Internal auditors, external auditors, and consultants who perform internal audit and review engagements provide reports to management (internal audit reports). These reports are important because they provide documentary evidence of the work performed, the conclusions reached and the recommendations made. The quality and presentation of such reports makes a substantial difference to the value added by internal audit and those performing similar functions.
Internal audit reports are different to statutory auditors’ reports produced by external auditors because statutory reports are governed by legislation and either national auditing standards, or International Standards on Auditing. Statutory auditors’ reports are highly codified, and usually fairly brief by comparison with internal audit reports, and they are often available for public inspection. Statutory auditors’ reports are produced for the benefit of shareholders and other stakeholders whereas internal audit reports are produced for the benefit of management; they are generally private documents and are not normally available for public inspection.
On the other hand, internal audit reports are similar, in some respects, to reports to management on the design and implementation of controls provided by external auditors to management during the course of, and at the end of, statutory audits. The method of production of such reports is similar, for example. Both internal and external auditors draft these sorts of reports on the basis of the findings of their work and there will usually be a split between significant and insignificant matters, and a summary or overall evaluation of the more important matters. Draft reports will often be discussed with management to confirm the findings and to establish management’s likely response. Responses are often incorporated into the report. Reports will often be redrafted several times, particularly in large organisations, after which the report will be issued. If management have not commented at an earlier stage, a formal response may be expected later. It is normal to follow up on recommendations or agreed action points in order to establish how the issues have been dealt with.
External auditor reports to management deal in substance with, inter alia, issues relating to the design and implementation of internal controls that have come to the external auditors’ attention during the course of the statutory audit. They generally deal with weaknesses in systems, the potential consequences and provide recommendations to management. Whilst internal audit reports may appear to be similar, they are different in substance.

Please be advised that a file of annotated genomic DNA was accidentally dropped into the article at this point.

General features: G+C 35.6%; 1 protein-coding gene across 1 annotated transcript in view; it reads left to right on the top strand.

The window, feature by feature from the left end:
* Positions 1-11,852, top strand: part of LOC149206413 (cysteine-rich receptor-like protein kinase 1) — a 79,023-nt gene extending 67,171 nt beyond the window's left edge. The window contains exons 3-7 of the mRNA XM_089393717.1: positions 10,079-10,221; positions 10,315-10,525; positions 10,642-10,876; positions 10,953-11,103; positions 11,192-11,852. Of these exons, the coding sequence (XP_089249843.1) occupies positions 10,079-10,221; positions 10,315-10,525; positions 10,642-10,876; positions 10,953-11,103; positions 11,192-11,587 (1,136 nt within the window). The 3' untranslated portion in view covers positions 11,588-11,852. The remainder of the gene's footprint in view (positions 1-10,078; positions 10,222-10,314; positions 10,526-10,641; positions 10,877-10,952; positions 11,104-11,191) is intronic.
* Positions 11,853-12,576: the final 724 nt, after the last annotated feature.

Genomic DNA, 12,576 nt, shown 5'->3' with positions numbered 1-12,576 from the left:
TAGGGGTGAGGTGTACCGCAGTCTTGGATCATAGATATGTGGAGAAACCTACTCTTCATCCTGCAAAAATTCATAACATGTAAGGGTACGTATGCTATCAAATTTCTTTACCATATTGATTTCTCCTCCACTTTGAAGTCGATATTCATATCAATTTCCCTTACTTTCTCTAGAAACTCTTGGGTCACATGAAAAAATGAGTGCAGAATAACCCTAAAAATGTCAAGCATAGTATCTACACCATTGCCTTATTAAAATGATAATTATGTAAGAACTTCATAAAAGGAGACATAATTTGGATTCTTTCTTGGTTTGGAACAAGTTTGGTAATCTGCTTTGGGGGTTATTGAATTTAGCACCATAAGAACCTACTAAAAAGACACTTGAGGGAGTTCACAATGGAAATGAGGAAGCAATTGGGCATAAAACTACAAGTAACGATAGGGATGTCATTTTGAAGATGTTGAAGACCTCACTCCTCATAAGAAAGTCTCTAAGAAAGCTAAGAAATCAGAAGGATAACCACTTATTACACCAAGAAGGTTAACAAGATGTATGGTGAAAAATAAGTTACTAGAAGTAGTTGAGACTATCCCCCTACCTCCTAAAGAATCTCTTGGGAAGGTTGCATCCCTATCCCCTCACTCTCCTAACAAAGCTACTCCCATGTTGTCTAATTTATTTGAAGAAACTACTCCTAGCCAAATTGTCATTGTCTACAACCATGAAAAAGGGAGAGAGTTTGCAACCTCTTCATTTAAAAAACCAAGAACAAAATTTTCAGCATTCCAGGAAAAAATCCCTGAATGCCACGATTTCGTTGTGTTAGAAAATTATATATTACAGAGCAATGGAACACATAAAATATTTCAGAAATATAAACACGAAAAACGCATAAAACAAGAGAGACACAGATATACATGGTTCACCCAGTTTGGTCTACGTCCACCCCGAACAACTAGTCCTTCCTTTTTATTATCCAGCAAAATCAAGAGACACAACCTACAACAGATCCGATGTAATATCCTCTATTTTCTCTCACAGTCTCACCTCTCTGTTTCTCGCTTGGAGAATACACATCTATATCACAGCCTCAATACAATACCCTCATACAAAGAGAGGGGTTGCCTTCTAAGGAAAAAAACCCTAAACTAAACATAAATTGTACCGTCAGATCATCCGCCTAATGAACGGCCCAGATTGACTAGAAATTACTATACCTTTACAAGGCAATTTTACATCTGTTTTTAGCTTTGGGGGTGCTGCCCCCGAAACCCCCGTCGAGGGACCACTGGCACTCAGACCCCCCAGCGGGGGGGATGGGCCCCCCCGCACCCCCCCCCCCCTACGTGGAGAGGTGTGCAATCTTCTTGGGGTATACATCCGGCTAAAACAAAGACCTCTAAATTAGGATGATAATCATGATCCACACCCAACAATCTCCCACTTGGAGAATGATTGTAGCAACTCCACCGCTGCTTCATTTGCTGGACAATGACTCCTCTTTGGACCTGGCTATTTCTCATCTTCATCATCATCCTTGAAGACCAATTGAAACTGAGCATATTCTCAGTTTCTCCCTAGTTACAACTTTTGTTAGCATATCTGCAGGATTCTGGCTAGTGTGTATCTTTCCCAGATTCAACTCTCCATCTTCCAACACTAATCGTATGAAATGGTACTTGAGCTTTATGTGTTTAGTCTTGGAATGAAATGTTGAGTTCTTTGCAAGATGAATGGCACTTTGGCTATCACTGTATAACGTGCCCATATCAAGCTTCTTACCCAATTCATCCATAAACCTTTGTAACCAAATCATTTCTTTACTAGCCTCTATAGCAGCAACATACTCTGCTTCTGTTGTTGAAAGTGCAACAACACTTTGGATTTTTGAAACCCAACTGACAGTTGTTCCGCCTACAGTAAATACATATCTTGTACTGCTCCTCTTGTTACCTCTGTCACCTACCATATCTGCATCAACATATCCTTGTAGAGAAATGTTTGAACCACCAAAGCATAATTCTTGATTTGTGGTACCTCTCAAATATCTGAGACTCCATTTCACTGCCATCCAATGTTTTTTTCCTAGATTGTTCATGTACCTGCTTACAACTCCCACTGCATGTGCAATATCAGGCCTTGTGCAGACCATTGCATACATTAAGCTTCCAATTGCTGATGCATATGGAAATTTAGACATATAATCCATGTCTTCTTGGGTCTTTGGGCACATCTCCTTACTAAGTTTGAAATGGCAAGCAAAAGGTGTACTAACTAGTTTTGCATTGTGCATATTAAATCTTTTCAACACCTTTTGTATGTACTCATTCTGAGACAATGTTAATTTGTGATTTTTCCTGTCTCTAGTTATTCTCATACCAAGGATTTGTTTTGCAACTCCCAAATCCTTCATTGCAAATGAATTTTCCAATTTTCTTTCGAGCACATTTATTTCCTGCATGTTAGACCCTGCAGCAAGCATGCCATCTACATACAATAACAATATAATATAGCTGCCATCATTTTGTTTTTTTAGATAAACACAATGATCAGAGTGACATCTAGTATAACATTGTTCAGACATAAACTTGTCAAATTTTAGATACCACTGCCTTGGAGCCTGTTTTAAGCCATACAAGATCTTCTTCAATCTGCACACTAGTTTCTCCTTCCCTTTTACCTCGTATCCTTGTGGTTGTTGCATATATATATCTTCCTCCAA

Internal audit engagements are usually undertaken as part of a pre-planned program of work with a variety of objectives as part of an entity’s overall corporate governance arrangements. These objectives can relate to the risks faced by the business, internally and externally, and / or they can deal with the enhancement of performance.
Whilst there are common elements to the two types of reporting, risk-based reporting tends to look at the current position and internal issues, whereas enhancement of performance tend to be more outward and forward-looking. Risk-based reports might include establishing whether existing systems are properly aligned with the overall objectives of the entity. For example, internal auditors may be requested to establish whether human resources systems are capable of, and are actually delivering, the development and retention of the best staff in an entity’s particular market. Where it is believed that systems are not properly aligned, internal audit may be requested to make recommendations in relation to changing the existing systems, or implementing new systems, in order to achieve corporate objectives. Reports relating to the enhancement of performance may involve a review of the market, and management’s business strategies and overall risk management systems at a higher level. Whatever the assignment, there will almost always be a formal report which should be clear, balanced and constructive, consistent in style and concise.
Internal audit reports will usually contain a header page giving a title (the subject matter of the report), a distribution list, the date of production of the report, the identity of the authors and some sort of reference number. They will usually include an executive summary providing the background to the project (an introduction), summary terms of reference, the major outcomes of the work, the key risks identified and key action points or recommendations, and a summary of any further work required. The main body of the report includes detailed findings, action points or recommendations and will often include alternative recommendations. It gives details of responsibility for actioning the points, the costs involved with the various recommendations, and time-scales for implementation. Appendices will often contain the full terms of reference, tables or questionnaires used, flowcharts and systems diagrams, timetables, details of tests performed, and any other relevant information.